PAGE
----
After the Storm

Poster for After the Storm

In the latest film from celebrated Japanese auteur Hirokazu Kore-eda (Like Father, Like Son; Our Little Sister), a divorced man struggles to regain his estranged family’s trust while sheltering them during a typhoon. After the Storm recalls the beauty of scenery after a summer rain and the feeling that everything seems different, even though nothing has changed.

Ryota (Hiroshi Abe) is a failed writer, third-rate detective and hardened gambler. As the film’s title seems to suggest, the salient moments of Ryota’s life have already passed him by: he won an important literary award when he was young but his career is no longer promising; his father has died and his wife has left him; and he adores his young son, yet seems resigned to his position on the sidelines of the boy’s life. One night, when a typhoon strikes, the broken family is forced to spend the night together at Ryota’s mother’s home. The ensuing interaction, free of melodrama and forced catharsis, is bittersweet and tender in true Kore-eda style.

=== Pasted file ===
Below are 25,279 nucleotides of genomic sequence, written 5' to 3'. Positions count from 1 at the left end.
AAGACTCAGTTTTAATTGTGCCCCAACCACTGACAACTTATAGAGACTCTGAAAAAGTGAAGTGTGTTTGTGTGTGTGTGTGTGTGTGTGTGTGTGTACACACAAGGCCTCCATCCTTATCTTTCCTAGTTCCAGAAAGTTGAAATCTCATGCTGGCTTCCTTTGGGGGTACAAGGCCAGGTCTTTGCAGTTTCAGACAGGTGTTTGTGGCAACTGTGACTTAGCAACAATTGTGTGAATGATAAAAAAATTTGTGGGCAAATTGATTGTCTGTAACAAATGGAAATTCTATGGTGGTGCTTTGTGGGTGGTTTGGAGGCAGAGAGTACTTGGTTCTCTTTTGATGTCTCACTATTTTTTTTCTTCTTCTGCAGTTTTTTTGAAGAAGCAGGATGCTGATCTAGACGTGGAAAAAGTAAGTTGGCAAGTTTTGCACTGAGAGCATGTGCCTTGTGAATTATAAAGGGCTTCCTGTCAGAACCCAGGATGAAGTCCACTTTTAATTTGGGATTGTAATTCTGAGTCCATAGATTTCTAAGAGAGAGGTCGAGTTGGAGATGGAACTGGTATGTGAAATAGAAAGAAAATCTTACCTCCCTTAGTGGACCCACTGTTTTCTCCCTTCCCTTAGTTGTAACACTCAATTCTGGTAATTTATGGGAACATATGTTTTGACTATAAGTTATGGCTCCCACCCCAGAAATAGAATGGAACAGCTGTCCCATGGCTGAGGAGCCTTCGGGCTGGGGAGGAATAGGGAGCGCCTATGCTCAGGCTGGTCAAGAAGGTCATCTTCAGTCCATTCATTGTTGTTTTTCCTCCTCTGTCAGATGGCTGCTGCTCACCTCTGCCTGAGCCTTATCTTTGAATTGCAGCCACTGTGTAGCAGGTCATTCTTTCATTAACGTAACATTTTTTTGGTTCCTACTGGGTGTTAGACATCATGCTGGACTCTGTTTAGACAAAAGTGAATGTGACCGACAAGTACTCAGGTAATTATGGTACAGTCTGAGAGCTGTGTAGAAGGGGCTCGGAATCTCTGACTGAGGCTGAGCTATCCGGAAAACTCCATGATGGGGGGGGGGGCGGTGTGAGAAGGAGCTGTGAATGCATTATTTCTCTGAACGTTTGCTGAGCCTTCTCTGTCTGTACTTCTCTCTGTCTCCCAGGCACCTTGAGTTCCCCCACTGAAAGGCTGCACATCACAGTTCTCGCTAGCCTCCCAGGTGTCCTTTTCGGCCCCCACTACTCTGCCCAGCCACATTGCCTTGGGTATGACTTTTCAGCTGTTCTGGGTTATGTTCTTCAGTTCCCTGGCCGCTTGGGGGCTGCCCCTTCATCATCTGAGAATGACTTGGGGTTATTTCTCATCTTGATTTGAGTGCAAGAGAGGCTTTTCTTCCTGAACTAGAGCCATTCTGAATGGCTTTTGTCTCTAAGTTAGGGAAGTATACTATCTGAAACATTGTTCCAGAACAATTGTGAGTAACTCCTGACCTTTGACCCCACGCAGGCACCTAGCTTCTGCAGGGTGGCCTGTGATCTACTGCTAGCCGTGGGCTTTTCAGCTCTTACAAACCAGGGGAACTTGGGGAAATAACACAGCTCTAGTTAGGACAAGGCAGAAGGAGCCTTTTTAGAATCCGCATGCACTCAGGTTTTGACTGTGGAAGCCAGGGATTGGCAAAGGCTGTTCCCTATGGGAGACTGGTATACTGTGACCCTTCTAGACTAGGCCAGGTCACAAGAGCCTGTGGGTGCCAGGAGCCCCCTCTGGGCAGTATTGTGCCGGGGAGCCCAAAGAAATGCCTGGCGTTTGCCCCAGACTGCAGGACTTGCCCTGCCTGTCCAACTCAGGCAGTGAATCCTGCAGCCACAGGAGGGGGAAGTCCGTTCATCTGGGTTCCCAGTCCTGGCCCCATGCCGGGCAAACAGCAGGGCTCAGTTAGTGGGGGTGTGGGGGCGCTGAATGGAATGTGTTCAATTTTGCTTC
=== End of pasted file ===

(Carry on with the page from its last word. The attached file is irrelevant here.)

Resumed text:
Followers of Kore-eda’s body of work will recognize many of the themes at play here, such as the attempt to find harmony in a community and the traumatic impact of divorce on a child’s life. Shot in a housing complex where the director lived as a child, the film is supported by an exceptional cast featuring an unusually irreverent Kirin Kiki (Our Little Sister; Like Father, Like Son) as Ryota’s mother. Gentle and melancholy, yet highly amusing, After the Storm shows the lighter side of Kore-eda’s cinema, and makes a welcome addition to his complex and fascinating filmography.

“This is Kore-eda at his very best, facing up to the hardest truths with honesty and a nervous laugh—uncomfortable, invigorating, and ultimately cleansing, like the cinema’s equivalent of a cold shower. And I mean that in the best way possible.” (Rory O’Connor, The Film Stage)

“No director working today observes family life with such delicacy and care, or is so unstintingly generous with what they find.” (Robbie Collin, The Telegraph)